Robert Vaughn, actor and scholar, dies after battle with leukemia
Actor, writer and director of film, stage and television, Robert F. Vaughn, of Ridgefield, died on Nov. 11. following a brief battle with acute leukemia. He was 83.
“Mr. Vaughn passed away with his family around him,” his manager Matthew Sullivan said in a statement.
He is survived by his wife of 42 years, Linda; his children, Cassidy and Caitlin, as well as his grandchildren, Robert and Eloise.
“Not many Hollywood stars could be properly addressed as “Dr.” But Robert Vaughn, the actor, is also a political activist and scholar whose Ph.D. thesis was so good, it was turned into a book,” Press historian Jack Sanders said about the actor on ridgefieldhistory.com.
“Nearly 30 years later, Only Victims: A Study of Show Business Blacklisting is still in print and regularly assigned to law students. To most people, of course, Mr. Vaughn is Napoleon Solo of The Man from U.N.C.L.E., or the cowardly fop in The Magnificent Seven or the heavy drinking friend in The Young Philadelphians. Over his long career, he has appeared in more than 100 movies, starred in several TV series, appeared as a guest star hundreds of times in countless programs, and performed on the stage.”
According to the website’s Notable Ridgefielders section, Vaughn was doing stints as a radio talk show host as late as the 1990s “with a keen ability at debating politics”
“His political interests are deep-seated” Sanders wrote.
A liberal Democrat, Vaughn campaigned for John F. Kennedy (who was assassinated on Vaughn’s 31st birthday). He became a friend of Robert Kennedy and his family, and seriously considered running for office himself until Bobby Kennedy was also killed.
“I lost heart for the battle,” he said later, according to Sanders.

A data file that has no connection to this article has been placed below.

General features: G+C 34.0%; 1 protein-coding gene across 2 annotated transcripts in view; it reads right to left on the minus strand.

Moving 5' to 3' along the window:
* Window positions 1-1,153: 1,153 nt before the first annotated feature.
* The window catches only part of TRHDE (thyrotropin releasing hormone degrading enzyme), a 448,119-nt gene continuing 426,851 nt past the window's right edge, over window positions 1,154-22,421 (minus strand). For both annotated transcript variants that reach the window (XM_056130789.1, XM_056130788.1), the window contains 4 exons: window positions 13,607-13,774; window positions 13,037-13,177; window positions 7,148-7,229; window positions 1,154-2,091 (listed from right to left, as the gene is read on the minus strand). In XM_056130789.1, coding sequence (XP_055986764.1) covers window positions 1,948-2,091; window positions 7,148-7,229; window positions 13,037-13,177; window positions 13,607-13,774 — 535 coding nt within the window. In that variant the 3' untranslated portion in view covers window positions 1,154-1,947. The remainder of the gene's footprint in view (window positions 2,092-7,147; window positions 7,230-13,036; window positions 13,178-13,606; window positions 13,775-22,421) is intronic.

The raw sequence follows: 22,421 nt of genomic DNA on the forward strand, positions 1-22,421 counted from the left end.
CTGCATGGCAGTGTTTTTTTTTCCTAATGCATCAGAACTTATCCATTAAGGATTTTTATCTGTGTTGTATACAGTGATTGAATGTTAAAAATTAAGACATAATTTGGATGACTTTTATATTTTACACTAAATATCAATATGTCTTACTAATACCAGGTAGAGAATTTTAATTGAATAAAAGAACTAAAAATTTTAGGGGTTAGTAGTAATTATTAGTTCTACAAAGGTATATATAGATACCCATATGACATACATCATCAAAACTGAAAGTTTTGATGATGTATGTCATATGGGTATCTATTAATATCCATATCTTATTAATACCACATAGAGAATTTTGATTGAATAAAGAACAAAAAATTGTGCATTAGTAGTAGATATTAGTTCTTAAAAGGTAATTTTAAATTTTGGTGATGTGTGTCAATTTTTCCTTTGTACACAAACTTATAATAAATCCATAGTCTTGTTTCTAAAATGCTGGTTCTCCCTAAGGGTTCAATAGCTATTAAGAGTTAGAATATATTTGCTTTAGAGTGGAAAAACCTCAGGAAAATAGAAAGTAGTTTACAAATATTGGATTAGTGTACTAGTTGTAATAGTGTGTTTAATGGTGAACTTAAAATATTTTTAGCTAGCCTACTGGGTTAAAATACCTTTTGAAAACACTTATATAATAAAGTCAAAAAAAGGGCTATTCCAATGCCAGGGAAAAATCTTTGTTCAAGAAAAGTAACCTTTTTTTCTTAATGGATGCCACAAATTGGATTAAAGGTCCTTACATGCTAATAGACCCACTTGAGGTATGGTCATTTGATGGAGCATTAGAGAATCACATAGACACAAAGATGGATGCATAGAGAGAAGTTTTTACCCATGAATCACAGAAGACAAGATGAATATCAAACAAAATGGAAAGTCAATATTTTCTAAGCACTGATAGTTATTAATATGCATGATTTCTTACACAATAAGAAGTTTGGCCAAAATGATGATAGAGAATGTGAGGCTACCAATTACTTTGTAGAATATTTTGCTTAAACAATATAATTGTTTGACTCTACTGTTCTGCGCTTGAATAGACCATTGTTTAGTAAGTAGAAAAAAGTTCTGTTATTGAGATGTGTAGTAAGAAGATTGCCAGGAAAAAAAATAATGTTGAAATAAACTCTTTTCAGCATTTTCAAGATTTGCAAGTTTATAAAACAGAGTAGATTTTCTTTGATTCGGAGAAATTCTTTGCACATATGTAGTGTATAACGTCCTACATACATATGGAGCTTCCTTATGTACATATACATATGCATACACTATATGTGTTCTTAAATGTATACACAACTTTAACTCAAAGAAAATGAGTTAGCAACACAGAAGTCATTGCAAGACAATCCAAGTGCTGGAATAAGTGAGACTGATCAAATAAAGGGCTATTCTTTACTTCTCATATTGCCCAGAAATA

But he didn’t lose heart when it came to activism, and Mr. Vaughn, a one-time Army infantry drill sergeant, was the first major member of the film industry to speak out against the Vietnam War and before he was finished, had delivered more than 1,000 anti-war speeches.
Though already famous as an actor (he was Photoplay’s Actor of the Year in 1965), he took the role of journalist in covering the 1972 Democratic National Convention for radio KABC in Los Angeles.
Perhaps not coincidentally, Mr. Vaughn won an Emmy in 1977 for his portrayal of a shifty H.R. Haldeman-type character in Washington: Behind Closed Doors, a fictionalized mini-series of the Nixon administration.
Born in New York in 1932, Mr. Vaughn was the son of a radio-actor father and a stage-actress mother.
He majored in journalism at the University of Minnesota where, in 1951, he won an acting contest, decided to move to Los Angeles and pursue that career.
His first starring role was in Roger Corman’s Teenage Caveman in 1958. But it was his Academy Award nomination for Best Supporting Actor for The Young Philadephians that really launched his career.
He and his wife, Linda, a former actress who has been an activist against child abuse, moved to the historic Sunset Hall mansion on Old West Mountain Road in 1982.
In the mid-1990s, they sold the place and moved to a new home in Ridgebury where the multifaceted actor worked on his autobiography, Sanders said.
A Mass of Christian Burial will be celebrated on Friday, Nov. 18, at 1:15 p.m. at St. Mary Roman Catholic Church; 55 Catoonah Street, Ridgefield. Interment will be private and at the direction of the family, there will be no calling hours.
Kane Funeral Home is in charge of arrangements.
Marty Heiser interviewed Vaughn on his local access cable show, Ideas at Work and Beyond: